New Delhi: Prime Minister Narendra Modi on Saturday promised to consult North Eastern states in finalisation of the details of the peace accord signed with NSCN(IM) last week, Manipur Chief Minister Okram Ibobi Singh said in New Delhi amid a controversy over the issue.
The Manipur Chief Minister as also his Nagaland counterpart T.R. Zeliang separately met the Prime Minister in New Delhi during which the issue related to the Naga peace accord was discussed.
“Manipur Chief Minister was informed that everything would be discussed with the state governments concerned before finalisation of the accord,” a state government statement.
A similar assurance was given to Mr. Zeliang who was accompanied by his Home Minister Y. Patton during the meeting with Mr. Modi, sources in the state government said.
Mr. Zeliang later said the accord signed with NSCN(IM) on August 3 is just a framework for final settlement.
Pinning “great hopes” in Mr. Modi, he said consultations on the accord had been going on for the last two months during which civil society and local gropus were consulted.
Mr. Zeliang heads Nagaland Peoples Front (NFP), an ally of NDA, while Manipur is ruled by Congress.
The Prime Minister's assurance comes against the backdrop of attack by Congress president Sonia Gandhi on him, saying that North East Chief Ministers were not consulted on the Naga peace accord.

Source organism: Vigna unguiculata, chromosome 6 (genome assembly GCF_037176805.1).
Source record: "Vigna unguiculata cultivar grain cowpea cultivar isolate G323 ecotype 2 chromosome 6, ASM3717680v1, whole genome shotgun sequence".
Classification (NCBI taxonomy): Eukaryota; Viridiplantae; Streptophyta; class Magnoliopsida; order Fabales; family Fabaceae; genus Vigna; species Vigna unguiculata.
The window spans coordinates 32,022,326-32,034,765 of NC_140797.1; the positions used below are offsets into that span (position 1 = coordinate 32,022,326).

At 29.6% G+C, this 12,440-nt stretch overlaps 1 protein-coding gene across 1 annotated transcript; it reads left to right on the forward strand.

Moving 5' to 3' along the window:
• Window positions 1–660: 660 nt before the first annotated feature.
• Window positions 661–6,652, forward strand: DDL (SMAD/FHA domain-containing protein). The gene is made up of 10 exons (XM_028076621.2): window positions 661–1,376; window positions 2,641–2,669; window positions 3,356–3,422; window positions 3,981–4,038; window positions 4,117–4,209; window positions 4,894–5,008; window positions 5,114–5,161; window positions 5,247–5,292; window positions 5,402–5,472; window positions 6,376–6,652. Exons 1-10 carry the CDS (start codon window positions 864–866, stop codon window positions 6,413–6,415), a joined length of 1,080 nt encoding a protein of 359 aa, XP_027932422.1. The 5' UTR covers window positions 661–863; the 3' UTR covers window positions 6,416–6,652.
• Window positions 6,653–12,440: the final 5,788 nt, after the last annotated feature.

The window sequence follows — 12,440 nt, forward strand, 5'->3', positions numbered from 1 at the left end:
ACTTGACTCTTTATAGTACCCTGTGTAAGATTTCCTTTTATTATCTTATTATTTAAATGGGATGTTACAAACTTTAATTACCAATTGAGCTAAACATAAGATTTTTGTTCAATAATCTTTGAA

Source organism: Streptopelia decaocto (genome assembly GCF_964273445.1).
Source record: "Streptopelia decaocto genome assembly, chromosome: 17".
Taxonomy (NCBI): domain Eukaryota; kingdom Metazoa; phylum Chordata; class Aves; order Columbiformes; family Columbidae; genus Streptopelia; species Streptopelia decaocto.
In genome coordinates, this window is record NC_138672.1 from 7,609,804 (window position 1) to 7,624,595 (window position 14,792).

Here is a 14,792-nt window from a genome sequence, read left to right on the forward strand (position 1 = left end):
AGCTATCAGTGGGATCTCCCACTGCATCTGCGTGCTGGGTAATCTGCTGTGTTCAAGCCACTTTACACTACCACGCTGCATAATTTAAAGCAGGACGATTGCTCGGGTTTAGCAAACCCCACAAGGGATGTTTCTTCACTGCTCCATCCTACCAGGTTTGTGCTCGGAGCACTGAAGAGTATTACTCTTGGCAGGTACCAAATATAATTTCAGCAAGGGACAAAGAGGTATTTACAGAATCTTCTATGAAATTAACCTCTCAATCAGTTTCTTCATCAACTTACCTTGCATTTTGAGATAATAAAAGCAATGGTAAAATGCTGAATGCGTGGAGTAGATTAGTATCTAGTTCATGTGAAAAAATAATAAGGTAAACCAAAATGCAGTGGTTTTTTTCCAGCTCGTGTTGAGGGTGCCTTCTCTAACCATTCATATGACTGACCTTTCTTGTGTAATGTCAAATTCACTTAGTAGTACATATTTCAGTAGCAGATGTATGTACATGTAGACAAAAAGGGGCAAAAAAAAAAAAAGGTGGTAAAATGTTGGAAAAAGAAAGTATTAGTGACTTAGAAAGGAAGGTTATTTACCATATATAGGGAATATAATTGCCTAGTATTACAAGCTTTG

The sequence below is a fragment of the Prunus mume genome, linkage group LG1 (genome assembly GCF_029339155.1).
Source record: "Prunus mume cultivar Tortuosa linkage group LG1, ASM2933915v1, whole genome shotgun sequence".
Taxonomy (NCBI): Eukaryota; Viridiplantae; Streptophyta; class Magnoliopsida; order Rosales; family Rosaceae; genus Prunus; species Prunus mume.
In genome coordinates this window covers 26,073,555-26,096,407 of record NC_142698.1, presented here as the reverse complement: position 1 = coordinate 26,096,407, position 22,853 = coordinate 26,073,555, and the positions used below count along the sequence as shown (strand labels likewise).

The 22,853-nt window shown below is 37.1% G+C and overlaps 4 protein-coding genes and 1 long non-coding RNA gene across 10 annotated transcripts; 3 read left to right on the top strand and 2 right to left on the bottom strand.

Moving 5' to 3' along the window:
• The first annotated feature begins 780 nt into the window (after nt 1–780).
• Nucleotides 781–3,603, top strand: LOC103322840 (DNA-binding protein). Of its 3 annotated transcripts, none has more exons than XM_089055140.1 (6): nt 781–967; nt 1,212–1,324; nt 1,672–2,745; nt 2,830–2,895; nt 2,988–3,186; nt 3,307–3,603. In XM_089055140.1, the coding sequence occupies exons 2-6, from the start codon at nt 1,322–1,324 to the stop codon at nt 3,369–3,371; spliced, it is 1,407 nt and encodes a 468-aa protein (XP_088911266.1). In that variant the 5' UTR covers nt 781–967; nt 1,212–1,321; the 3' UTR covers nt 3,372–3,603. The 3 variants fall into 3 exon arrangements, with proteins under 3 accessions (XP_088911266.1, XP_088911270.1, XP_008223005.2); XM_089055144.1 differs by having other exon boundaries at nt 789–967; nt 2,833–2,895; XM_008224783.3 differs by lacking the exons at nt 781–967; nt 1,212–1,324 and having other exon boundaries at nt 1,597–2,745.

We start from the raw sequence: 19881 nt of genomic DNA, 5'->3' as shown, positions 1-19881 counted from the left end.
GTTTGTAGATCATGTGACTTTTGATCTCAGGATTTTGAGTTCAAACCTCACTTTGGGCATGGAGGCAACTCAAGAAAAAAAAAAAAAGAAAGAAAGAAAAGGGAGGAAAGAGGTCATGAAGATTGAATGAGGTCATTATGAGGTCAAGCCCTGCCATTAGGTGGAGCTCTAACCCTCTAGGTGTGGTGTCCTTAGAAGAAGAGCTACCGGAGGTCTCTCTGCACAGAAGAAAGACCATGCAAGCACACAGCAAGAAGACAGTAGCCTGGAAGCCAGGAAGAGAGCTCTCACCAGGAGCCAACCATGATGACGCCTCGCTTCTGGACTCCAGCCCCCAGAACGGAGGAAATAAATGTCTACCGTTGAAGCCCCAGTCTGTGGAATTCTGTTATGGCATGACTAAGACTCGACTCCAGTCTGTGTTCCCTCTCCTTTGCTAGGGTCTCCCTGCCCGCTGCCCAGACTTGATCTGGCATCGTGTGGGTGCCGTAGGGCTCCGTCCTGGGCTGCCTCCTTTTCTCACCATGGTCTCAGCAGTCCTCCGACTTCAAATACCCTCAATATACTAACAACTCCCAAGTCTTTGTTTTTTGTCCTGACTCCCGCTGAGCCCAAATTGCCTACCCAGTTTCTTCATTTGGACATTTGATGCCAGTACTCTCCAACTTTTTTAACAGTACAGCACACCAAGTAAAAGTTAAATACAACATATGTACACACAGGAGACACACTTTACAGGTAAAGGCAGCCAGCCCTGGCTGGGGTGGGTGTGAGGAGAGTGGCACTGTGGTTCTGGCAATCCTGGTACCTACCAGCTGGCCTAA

The Manipur Chief Minister, along with his counterparts in Assam and Arunachal Pradesh, had protested for not having consulted the neighbouring states of Nagaland before signing the initial accord with NSCN—IM on Monday.
The NSCN-IM, which had given up its original demand of sovereignty a few years ago, has been asking for integration of Naga-inhabited areas in Manipur, Arunachal Pradesh and Assam. All three states are opposed to the outfit's demand.
The Manipur Chief Minister also met Home Minister Rajnath Singh and sought a copy of the Naga accord, which was signed by NSCN(IM) chief T Muivah and Centre's interlocutor RN Ravi.
Ibobi Singh told the Home Minister that the people of Manipur were anxious to know the details of the Naga peace pact and had the apprehension that it would affect the territorial integrity of the Manipur.
Rajnath Singh replied that the agreement was just a framework and it would not affect the territorial boundary of the neighbouring states.
The Home Minister also conveyed to the Chief Minister that the Centre would invite state governments of the North East for discussion while working out the final shape of the accord.